Rating Distribution

5 Star

(0)

4 Star

(0)

3 Star

(0)

2 Star

(0)

1 Star

(0)

Your Rating:

Your Name: Create a Pen Name or

Barnes & Noble.com Review Rules

Our reader reviews allow you to share your comments on titles you liked, or didn't, with others. By submitting an online review, you are representing to Barnes & Noble.com that all information contained in your review is original and accurate in all respects, and that the submission of such content by you and the posting of such content by Barnes & Noble.com does not and will not violate the rights of any third party. Please follow the rules below to help ensure that your review can be posted.

Reviews by Our Customers Under the Age of 13

We highly value and respect everyone's opinion concerning the titles we offer. However, we cannot allow persons under the age of 13 to have accounts at BN.com or to post customer reviews. Please see our Terms of Use for more details.

What to exclude from your review:

Please do not write about reviews, commentary, or information posted on the product page. If you see any errors in the information on the product page, please send us an email.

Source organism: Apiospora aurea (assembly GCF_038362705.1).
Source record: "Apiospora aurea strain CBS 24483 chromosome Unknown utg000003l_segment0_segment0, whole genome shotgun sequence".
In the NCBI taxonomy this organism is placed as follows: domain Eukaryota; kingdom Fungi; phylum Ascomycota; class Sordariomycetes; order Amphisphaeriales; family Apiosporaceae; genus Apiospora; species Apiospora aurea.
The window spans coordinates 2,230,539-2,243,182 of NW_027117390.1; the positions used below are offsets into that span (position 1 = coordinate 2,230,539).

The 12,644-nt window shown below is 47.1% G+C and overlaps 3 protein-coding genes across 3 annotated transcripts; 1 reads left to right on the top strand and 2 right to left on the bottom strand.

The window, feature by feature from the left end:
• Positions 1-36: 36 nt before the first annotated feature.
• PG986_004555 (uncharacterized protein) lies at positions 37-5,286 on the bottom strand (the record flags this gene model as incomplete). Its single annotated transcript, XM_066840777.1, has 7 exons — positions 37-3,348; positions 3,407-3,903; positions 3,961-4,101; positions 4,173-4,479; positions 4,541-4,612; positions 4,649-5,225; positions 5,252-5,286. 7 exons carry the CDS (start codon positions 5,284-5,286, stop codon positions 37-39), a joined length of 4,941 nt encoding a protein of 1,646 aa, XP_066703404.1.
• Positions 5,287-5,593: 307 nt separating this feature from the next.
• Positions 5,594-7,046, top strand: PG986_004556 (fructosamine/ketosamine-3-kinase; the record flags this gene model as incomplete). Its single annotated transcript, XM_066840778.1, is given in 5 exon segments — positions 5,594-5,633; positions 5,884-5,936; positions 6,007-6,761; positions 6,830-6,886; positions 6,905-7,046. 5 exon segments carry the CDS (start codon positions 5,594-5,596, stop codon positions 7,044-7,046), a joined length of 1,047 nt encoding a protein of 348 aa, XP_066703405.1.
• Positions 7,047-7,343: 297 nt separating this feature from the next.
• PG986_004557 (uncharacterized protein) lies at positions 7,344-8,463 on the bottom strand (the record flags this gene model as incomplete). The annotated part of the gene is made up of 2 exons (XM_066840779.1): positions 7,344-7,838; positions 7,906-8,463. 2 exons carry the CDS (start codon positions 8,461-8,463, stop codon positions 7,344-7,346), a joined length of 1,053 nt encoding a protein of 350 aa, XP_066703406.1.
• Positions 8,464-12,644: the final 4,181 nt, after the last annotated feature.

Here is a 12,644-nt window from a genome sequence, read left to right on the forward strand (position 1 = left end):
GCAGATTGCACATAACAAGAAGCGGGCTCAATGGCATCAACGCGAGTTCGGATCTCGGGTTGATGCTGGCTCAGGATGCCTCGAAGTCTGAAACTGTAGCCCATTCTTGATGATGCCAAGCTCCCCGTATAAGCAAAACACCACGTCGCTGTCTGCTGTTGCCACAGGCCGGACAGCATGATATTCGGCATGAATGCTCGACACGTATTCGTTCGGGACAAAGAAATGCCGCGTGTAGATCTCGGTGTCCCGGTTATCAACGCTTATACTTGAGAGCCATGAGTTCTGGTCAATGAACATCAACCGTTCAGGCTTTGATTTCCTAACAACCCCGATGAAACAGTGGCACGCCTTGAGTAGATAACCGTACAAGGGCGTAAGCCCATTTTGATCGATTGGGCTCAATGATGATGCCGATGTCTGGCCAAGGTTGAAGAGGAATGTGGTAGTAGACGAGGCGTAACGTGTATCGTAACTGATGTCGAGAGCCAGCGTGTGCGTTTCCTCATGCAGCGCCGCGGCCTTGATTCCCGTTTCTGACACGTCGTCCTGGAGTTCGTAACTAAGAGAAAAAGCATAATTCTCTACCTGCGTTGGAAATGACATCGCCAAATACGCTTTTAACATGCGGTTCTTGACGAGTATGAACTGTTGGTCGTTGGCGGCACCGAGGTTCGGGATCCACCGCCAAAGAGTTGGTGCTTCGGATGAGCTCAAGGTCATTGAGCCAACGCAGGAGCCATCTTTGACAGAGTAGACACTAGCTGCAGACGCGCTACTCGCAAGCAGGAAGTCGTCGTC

Reviews should not contain any of the following:

  • - HTML tags, profanity, obscenities, vulgarities, or comments that defame anyone
  • - Time-sensitive information such as tour dates, signings, lectures, etc.
  • - Single-word reviews. Other people will read your review to discover why you liked or didn't like the title. Be descriptive.
  • - Comments focusing on the author or that may ruin the ending for others
  • - Phone numbers, addresses, URLs
  • - Pricing and availability information or alternative ordering information
  • - Advertisements or commercial solicitation

Reminder:

  • - By submitting a review, you grant to Barnes & Noble.com and its sublicensees the royalty-free, perpetual, irrevocable right and license to use the review in accordance with the Barnes & Noble.com Terms of Use.
  • - Barnes & Noble.com reserves the right not to post any review -- particularly those that do not follow the terms and conditions of these Rules. Barnes & Noble.com also reserves the right to remove any review at any time without notice.
  • - See Terms of Use for other conditions and disclaimers.
Search for Products You'd Like to Recommend

Recommend other products that relate to your review. Just search for them below and share!

Create a Pen Name

Your Pen Name is your unique identity on BN.com. It will appear on the reviews you write and other website activities. Your Pen Name cannot be edited, changed or deleted once submitted.

 
Your Pen Name can be any combination of alphanumeric characters (plus - and _), and must be at least two characters long.

Continue Anonymously

    If you find inappropriate content, please report it to Barnes & Noble
    Why is this product inappropriate?
    Comments (optional)